Therapeutic Sarepta (SRPT) came closer to hatching Wednesday after its gene therapy has shown promise in the treatment of a form of muscular dystrophy.
Today, Sarepta's shares have risen 8.3% to 151.68, more than triple their average volume. The shares are approaching a point of purchase at 169.97 on a cup base that began to form in early October.
Gene therapy has been tested in three patients with a form of muscular dystrophy belts. In this form of muscular dystrophy, patients lack a protein called beta-sarcoglycan. Sarepta gene therapy, known as MYO-101, attempts to encode this protein.
The patients underwent a biopsy two months after the treatment. On average, protein levels were 51% above normal levels. Sarepta only needed to show that 20% of this protein in the patients' muscles was effective. The drug, if approved, would be the first treatment of this form of muscular dystrophy.
"The positive results of our first MYO-101 cohort reinforce our determination to build our gene therapy engine quickly and efficiently," Sarepta CEO Doug Ingram said in a written statement.
Promise of gene therapy in muscular dystrophy
All patients showed a drop in creatine kinase levels, Sarepta said in a press release. This is an enzyme that can show muscle damage. On average, creatine kinase levels dropped by 90%.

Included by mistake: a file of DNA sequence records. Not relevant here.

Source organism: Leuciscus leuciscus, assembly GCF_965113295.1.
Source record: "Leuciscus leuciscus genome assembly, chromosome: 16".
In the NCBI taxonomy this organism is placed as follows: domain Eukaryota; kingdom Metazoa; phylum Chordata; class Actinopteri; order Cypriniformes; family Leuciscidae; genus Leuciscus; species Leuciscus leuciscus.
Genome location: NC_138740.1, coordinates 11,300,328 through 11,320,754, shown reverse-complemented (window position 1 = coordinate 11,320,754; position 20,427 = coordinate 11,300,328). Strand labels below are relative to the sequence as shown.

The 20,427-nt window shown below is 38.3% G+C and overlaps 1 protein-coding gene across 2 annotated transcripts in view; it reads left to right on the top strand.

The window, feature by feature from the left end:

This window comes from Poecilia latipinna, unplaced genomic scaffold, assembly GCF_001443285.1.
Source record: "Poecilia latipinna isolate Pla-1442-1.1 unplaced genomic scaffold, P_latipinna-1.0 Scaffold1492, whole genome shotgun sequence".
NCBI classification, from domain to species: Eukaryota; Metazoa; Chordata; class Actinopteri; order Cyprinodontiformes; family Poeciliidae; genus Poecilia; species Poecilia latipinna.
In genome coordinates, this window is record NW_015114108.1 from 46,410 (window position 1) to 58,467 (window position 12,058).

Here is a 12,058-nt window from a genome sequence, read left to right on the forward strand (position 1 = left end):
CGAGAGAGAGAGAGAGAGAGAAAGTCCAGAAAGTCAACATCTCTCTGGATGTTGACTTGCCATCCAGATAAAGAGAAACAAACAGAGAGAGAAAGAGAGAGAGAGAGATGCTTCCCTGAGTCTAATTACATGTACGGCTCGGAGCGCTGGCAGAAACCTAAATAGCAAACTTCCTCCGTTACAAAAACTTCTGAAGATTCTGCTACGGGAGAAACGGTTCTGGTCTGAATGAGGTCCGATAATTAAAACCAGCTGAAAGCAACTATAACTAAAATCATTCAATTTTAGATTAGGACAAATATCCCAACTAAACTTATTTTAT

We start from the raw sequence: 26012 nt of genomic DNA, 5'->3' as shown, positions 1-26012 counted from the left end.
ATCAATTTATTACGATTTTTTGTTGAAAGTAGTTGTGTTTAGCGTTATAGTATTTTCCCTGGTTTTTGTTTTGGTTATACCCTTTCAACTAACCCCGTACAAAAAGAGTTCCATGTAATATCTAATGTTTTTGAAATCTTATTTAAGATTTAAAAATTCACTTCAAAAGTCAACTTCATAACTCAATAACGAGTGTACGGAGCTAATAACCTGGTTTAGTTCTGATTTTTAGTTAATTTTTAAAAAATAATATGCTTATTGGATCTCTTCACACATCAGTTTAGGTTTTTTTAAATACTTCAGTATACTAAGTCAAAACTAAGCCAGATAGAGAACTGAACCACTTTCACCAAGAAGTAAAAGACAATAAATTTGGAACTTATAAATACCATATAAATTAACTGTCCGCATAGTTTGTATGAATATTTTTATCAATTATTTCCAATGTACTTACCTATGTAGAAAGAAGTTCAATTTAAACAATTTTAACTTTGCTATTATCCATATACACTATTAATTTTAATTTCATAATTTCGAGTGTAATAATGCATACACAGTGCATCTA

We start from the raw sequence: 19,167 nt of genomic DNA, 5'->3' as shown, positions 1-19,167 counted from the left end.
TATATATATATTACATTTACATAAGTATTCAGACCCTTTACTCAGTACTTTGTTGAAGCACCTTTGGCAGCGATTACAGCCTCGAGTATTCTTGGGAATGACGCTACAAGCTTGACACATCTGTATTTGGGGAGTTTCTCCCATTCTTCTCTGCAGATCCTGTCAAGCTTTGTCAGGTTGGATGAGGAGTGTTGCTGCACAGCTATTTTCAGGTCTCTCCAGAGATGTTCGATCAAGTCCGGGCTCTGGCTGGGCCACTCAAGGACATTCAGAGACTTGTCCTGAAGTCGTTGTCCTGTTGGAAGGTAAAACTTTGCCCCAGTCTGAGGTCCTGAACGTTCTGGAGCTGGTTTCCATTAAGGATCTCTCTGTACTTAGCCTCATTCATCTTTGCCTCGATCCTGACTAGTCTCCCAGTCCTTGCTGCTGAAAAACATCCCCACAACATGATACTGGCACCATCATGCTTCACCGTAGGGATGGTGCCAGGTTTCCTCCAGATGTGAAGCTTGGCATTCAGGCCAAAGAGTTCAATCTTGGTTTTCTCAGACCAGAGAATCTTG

According to the Mayo Clinic, two patients had elevated liver enzymes, which may indicate inflammation or damage to liver cells. This can be a side effect of gene therapy. Both patients received additional treatment with steroids and the symptoms disappeared.
Brian Abrahams, an analyst at RBC Capital Markets, says the data released Wednesday "significantly disrupts" gene therapy.
Protein "Expression data has been met or exceeded (key opinion leader) and company thresholds, correct location has been demonstrated and biomarkers well correlated", he stated in a report to customers.
Abrahams raised its target price on Sarepta shares from 164 to 199, while maintaining its outperformance rating. He now considers that the treatment of muscular dystrophy of the body belts is capable of generating long-term sales of $ 2.4 billion.
Gene Therapy Space Heats Up
MYO-101 is one of the many gene therapies under the Sarepta belt. Sarepta also goes against Pfizer (PFE) and Solid Biosciences (SLDB) with gene therapy to treat Duchenne muscular dystrophy. This form of muscular dystrophy is caused by the absence of another protein.
Gene therapy has been a hot topic lately. Earlier in the week, rock (RHHBY) is committed to buying Therapeutic Spark (ONCE) for 4.8 billion dollars. Spark owns the first gene therapy in the United States, called Luxturna, which treats a disorder that is evolving into blindness.
Last year, Novartis (NVS) acquired gene therapy player AveXis for $ 8.7 billion. The company hopes to gain approval for gene therapy to treat spinal muscular atrophy, another muscle disease.
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